You are here
Trudeau looks to make Canada 'world leader' in AI research
[MONTREAL] Prime Minister Justin Trudeau announced his hopes Thursday of making Canada a "world leader" in artificial intelligence and so-called "deep learning" research and development.
The government, he said, would spend C$40 million (S$41.94 million) on a new artificial intelligence research center in Toronto, Ontario.
The Ontario provincial government will also contribute C$50 million to the new Vector Institute, which will be led by Geoffrey Hinton - a British-born Canadian cognitive psychologist and computer scientist at the University of Toronto, who also works for Google.
In its recent budget, Ottawa had also earmarked C$125 million over five years to bolster clusters of scientists in Edmonton, Montreal and Toronto devoted to the "futuristic-sounding" research that hopes to create machines that learn like humans.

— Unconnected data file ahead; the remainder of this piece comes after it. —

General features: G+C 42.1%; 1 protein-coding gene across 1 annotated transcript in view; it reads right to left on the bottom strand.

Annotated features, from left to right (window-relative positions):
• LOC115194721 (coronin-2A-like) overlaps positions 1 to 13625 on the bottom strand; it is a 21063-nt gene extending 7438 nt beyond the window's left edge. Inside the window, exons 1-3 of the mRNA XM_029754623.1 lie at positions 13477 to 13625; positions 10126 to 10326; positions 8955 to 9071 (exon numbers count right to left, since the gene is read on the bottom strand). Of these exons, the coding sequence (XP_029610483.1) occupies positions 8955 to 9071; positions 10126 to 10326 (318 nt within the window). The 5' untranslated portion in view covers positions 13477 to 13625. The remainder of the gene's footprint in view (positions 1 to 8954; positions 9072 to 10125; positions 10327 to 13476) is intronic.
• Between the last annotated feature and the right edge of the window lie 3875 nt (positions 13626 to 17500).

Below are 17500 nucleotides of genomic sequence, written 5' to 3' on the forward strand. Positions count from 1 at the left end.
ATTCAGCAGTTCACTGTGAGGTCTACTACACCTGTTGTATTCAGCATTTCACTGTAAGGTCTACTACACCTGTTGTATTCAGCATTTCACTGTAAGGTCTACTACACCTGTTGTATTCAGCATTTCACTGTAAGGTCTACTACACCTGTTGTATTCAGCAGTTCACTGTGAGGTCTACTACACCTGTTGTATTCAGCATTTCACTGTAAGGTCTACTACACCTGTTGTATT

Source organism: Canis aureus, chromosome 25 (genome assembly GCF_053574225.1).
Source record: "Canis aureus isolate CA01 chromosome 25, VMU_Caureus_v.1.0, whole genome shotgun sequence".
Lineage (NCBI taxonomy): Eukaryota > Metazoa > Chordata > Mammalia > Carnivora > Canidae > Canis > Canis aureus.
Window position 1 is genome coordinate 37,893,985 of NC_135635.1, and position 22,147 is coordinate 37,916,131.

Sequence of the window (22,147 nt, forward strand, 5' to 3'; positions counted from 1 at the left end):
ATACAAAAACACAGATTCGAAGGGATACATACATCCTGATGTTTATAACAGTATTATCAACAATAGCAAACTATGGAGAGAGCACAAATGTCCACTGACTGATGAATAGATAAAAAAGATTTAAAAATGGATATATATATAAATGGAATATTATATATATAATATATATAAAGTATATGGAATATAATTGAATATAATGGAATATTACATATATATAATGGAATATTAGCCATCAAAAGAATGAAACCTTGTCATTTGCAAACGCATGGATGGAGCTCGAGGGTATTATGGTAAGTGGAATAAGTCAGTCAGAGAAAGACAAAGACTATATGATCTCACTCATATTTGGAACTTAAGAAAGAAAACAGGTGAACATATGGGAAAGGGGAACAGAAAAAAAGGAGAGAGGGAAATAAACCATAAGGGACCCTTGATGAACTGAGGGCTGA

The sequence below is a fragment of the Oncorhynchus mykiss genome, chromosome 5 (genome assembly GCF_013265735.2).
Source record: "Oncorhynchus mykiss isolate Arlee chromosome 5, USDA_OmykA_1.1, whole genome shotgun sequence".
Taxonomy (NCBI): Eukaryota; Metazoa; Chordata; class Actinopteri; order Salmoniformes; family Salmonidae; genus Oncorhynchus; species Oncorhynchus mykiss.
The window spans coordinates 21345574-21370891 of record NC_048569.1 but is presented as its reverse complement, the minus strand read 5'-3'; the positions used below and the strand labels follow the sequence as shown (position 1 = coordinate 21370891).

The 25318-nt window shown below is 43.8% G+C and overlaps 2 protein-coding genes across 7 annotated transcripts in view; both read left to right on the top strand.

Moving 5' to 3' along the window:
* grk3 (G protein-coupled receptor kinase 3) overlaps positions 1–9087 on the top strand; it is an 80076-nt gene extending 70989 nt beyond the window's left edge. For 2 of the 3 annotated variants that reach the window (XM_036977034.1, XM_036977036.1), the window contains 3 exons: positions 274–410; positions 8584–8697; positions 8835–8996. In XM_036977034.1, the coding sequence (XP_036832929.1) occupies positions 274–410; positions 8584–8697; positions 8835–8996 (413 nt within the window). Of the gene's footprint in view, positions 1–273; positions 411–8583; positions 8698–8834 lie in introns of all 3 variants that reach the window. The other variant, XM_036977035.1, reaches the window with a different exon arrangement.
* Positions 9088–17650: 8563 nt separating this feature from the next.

It is hoped these will lead to collaborations and breakthroughs in artificial neural networks and algorithms that seek to mimic human brain functions.
As well, the government aimed to broaden education in the field and create new AI research chairs at universities across the country.
"In the same way that electricity revolutionised manufacturing and the microprocessor reinvented how we gather, analyse and communicate information, artificial intelligence will cut across nearly every industry," Mr Trudeau said.
"It will shape the world that our kids and our grandkids grow up in," he said.
The field of artificial intelligence dates back to the mid-20th century when a group of scientists held the first conference devoted to the subject at Dartmouth College in the US state of New Hampshire.
Interest and investment in AI accelerated in the last decade alongside advancements in robotics and automation.
A 2013 University of Oxford study concluded that of the 700 trades in the United States, 47 per cent of them were likely to become automated.
"In the years to come, we will see this leadership pay dividends in everything from manufacturing improvements to health-care breakthroughs, to stronger and more sustained economic and job growth," Mr Trudeau said.